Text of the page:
WhatsApp has zero tolerance for child sexual exploitation and abuse, and we ban users when we become aware they are sharing content that exploits or endangers children. We also report violating content and accounts to the National Center for Missing and Exploited Children (NCMEC), which refers these CyberTips to Law Enforcement globally. We have features and controls that help prevent exploitation and abuse, and we employ a dedicated team that includes experts in law enforcement, online safety policy, investigations, and technology development to oversee these efforts.
WhatsApp was built for personal messaging. To protect the privacy and security of our users, we provide end-to-end encryption by default, which means only the sender and recipient can see the content of messages. To keep our users safe, we work to prevent abuse from occurring in the first place. Unlike in public spaces, on WhatsApp you cannot search for people you do not know. You need someone’s phone number to connect with them, and the first time you get a message from someone outside of your address book we ask if you want to block or report them. 90% of messages sent on WhatsApp are between two people, and the average group size is fewer than 10 people. We give users control to decide who can add them to groups, and we limit the number of chats you can forward a message to at once to help limit the spread of harmful viral content.
We also work with app store providers to prevent the proliferation of apps that contain child exploitative imagery (CEI) or that attempt to connect people interested in sharing this type of content via group invite links. We restrict the listing of invite links by popular search engines.
To further combat child sexual exploitation, WhatsApp relies on all available unencrypted information, including user reports, to detect and prevent this kind of abuse, and we are constantly improving our detection technology.
Our detection methods include the use of advanced automated technology, including photo- and video-matching technology, to proactively scan unencrypted information such as profile and group photos and user reports for known CEI. We have additional technology to detect new, unknown CEI within this unencrypted information. We also use machine learning classifiers to both scan text surfaces, such as user profiles and group descriptions, and evaluate group information and behavior for suspected CEI sharing.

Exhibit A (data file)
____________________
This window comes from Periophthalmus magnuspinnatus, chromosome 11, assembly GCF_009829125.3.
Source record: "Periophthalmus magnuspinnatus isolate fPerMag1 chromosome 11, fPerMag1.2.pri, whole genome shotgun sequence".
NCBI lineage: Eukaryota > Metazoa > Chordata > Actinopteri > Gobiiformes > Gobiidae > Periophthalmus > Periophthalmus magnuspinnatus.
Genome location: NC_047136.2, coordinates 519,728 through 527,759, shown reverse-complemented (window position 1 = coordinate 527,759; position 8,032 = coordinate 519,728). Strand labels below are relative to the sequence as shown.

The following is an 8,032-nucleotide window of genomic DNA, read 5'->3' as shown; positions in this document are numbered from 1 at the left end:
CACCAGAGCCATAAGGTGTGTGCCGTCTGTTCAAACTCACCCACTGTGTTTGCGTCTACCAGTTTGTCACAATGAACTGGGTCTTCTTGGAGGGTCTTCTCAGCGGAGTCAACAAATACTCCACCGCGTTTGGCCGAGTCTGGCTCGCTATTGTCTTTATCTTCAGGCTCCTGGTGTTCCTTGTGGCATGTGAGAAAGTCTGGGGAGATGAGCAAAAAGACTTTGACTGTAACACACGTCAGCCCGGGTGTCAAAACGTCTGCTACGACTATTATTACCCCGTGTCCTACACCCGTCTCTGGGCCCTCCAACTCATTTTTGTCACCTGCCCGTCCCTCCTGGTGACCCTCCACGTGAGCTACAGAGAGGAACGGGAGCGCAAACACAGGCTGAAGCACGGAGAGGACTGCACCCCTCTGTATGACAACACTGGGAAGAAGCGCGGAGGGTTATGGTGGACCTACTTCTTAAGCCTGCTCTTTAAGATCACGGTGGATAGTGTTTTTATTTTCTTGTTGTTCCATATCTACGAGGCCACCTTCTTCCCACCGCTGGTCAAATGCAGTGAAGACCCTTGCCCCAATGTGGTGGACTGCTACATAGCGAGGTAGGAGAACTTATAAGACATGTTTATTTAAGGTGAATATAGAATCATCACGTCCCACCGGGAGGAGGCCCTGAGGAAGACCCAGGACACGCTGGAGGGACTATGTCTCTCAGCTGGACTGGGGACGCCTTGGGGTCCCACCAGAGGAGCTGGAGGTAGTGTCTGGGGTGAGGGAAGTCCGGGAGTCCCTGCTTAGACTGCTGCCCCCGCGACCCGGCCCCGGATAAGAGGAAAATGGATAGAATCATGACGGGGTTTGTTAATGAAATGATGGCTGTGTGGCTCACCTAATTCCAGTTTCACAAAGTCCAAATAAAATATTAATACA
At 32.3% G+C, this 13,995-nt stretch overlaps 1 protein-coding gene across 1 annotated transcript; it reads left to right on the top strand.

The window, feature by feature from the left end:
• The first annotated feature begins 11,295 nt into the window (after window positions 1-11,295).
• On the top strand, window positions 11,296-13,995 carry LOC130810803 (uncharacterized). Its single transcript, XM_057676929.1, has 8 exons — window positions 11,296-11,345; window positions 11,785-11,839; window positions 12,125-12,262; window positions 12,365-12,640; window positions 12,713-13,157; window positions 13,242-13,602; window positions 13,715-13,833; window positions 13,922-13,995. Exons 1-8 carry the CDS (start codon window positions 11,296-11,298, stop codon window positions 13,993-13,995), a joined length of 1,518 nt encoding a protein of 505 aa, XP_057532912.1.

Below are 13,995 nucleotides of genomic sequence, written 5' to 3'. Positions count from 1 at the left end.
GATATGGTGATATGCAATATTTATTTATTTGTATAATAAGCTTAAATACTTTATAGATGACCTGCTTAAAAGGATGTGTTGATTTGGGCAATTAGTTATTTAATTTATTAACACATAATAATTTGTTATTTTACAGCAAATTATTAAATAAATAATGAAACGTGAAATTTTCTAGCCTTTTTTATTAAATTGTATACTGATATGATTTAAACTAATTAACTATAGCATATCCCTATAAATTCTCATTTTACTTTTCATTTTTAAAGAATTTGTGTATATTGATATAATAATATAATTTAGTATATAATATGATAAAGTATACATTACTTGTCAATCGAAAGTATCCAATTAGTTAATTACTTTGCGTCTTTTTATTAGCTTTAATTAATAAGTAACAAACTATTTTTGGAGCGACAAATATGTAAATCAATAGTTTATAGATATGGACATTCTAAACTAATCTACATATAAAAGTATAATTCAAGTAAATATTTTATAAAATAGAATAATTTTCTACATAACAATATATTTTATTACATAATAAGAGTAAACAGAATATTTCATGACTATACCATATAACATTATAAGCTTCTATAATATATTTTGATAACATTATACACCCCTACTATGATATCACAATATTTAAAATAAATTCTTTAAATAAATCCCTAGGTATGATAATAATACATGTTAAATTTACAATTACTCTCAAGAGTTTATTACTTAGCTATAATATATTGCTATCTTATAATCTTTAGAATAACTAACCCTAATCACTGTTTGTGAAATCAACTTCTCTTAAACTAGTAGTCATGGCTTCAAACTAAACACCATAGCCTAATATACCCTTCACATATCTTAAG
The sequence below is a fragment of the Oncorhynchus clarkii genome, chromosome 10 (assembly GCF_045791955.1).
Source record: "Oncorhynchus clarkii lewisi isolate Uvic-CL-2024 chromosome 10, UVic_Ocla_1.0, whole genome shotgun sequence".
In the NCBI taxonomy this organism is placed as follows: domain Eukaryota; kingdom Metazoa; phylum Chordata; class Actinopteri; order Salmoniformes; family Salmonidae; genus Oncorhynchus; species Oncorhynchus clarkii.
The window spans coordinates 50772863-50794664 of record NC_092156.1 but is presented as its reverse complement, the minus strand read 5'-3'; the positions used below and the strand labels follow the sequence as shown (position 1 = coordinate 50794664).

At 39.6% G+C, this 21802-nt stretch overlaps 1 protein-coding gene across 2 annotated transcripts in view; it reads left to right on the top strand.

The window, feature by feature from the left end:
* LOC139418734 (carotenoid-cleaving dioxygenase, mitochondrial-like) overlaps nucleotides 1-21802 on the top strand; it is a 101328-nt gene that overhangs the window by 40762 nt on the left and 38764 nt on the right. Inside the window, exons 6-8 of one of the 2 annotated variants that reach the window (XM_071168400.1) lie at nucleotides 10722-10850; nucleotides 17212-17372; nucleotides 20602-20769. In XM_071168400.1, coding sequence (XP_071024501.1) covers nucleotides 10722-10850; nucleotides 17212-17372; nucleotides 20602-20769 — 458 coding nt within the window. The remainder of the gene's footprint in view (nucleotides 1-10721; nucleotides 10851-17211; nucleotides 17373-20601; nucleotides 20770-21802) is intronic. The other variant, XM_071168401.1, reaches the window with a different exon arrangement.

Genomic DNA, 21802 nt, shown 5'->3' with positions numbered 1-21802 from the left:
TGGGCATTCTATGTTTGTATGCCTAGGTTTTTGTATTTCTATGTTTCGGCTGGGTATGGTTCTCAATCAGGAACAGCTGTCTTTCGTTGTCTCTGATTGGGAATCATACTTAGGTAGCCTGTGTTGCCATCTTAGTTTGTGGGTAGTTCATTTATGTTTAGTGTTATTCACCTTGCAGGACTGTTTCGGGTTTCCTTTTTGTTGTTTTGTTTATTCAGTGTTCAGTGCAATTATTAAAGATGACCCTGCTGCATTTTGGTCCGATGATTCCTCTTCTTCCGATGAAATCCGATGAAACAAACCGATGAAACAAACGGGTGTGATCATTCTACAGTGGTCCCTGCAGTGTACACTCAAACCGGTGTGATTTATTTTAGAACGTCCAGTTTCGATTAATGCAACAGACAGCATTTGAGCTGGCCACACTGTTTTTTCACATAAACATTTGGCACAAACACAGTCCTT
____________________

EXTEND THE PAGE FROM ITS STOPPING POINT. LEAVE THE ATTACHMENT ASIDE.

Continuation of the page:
Along with our proactive detection work, WhatsApp encourages users to report problematic content to us. Users can also block or report an individual account or group at any time. Learn more about how to stay safe on WhatsApp in our Help Center.
Using these techniques, WhatsApp bans more than 300,000 accounts per month for suspected CEI sharing.
WhatsApp recognizes the work that law enforcement agencies do to keep people safe around the world. We engage regularly with law enforcement agencies to ensure they know how to contact us and understand how to make requests of WhatsApp. Our Information for Law Enforcement Authorities resource center includes an online system for law enforcement to securely submit these legal requests.
When WhatsApp becomes aware of CEI on the platform, we ban the accounts involved. We also remove the images and report them along with associated account details to NCMEC in compliance with U.S. law.
When NCMEC refers matters to law enforcement for investigation, WhatsApp is prepared to respond to valid law enforcement requests accordingly. WhatsApp has received feedback from law enforcement that our efforts have assisted in rescuing victims of child abuse.
February, 2021 (account ban statistics based on Q4 2020 analysis)